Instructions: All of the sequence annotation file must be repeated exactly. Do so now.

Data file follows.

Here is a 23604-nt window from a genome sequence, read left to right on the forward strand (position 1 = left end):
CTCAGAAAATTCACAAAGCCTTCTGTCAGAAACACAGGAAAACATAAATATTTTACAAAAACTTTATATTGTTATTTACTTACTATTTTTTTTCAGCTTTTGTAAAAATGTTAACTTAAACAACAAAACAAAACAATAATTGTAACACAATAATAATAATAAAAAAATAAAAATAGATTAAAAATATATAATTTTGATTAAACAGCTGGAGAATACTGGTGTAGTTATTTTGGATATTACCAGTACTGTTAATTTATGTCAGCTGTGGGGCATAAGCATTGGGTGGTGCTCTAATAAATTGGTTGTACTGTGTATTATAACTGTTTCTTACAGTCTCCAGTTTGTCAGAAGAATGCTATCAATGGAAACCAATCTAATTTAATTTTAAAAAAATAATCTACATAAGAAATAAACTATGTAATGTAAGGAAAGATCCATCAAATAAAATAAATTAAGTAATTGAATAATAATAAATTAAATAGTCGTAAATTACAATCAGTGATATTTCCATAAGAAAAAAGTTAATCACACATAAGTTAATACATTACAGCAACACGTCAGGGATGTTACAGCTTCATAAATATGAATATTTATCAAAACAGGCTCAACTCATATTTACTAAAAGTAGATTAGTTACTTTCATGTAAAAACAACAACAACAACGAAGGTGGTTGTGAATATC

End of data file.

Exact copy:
Here is a 23604-nt window from a genome sequence, read left to right on the forward strand (position 1 = left end):
CTCAGAAAATTCACAAAGCCTTCTGTCAGAAACACAGGAAAACATAAATATTTTACAAAAACTTTATATTGTTATTTACTTACTATTTTTTTTCAGCTTTTGTAAAAATGTTAACTTAAACAACAAAACAAAACAATAATTGTAACACAATAATAATAATAAAAAAATAAAAATAGATTAAAAATATATAATTTTGATTAAACAGCTGGAGAATACTGGTGTAGTTATTTTGGATATTACCAGTACTGTTAATTTATGTCAGCTGTGGGGCATAAGCATTGGGTGGTGCTCTAATAAATTGGTTGTACTGTGTATTATAACTGTTTCTTACAGTCTCCAGTTTGTCAGAAGAATGCTATCAATGGAAACCAATCTAATTTAATTTTAAAAAAATAATCTACATAAGAAATAAACTATGTAATGTAAGGAAAGATCCATCAAATAAAATAAATTAAGTAATTGAATAATAATAAATTAAATAGTCGTAAATTACAATCAGTGATATTTCCATAAGAAAAAAGTTAATCACACATAAGTTAATACATTACAGCAACACGTCAGGGATGTTACAGCTTCATAAATATGAATATTTATCAAAACAGGCTCAACTCATATTTACTAAAAGTAGATTAGTTACTTTCATGTAAAAACAACAACAACAACGAAGGTGGTTGTGAATATC